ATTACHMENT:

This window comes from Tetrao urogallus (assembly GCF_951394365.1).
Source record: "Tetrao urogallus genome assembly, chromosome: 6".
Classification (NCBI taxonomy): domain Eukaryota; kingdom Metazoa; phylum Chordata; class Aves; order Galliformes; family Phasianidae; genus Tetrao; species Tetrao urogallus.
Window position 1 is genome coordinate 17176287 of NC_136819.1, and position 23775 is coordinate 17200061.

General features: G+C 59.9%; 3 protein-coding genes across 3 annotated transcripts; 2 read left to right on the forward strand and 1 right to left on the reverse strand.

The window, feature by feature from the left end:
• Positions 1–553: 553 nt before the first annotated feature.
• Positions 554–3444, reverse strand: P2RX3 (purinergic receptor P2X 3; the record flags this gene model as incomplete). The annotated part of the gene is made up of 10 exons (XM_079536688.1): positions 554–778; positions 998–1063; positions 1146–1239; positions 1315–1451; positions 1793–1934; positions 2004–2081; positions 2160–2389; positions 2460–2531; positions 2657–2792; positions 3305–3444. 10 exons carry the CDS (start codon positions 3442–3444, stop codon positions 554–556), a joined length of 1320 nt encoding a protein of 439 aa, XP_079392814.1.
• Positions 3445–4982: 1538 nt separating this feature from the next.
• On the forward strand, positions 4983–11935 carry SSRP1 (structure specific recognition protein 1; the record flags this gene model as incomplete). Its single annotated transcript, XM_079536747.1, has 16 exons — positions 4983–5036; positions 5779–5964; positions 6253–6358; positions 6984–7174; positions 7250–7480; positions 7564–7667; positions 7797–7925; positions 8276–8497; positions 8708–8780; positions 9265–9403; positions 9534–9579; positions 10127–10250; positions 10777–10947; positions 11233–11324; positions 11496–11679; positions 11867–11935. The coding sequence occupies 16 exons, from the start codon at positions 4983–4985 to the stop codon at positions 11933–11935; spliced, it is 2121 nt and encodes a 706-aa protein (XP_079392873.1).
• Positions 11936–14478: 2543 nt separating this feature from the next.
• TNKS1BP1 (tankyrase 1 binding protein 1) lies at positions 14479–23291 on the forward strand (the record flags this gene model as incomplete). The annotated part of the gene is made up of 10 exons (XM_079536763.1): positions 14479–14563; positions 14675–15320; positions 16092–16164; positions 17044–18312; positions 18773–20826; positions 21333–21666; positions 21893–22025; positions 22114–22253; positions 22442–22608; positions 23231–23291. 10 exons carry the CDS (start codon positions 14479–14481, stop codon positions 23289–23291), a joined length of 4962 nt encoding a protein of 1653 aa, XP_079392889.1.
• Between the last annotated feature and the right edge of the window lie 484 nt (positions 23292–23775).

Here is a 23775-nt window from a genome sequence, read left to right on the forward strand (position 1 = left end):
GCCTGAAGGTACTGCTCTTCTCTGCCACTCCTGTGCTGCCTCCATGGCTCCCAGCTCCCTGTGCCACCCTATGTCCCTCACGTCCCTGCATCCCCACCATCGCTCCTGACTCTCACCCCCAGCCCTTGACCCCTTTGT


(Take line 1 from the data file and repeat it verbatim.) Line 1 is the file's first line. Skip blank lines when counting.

This window comes from Tetrao urogallus (assembly GCF_951394365.1).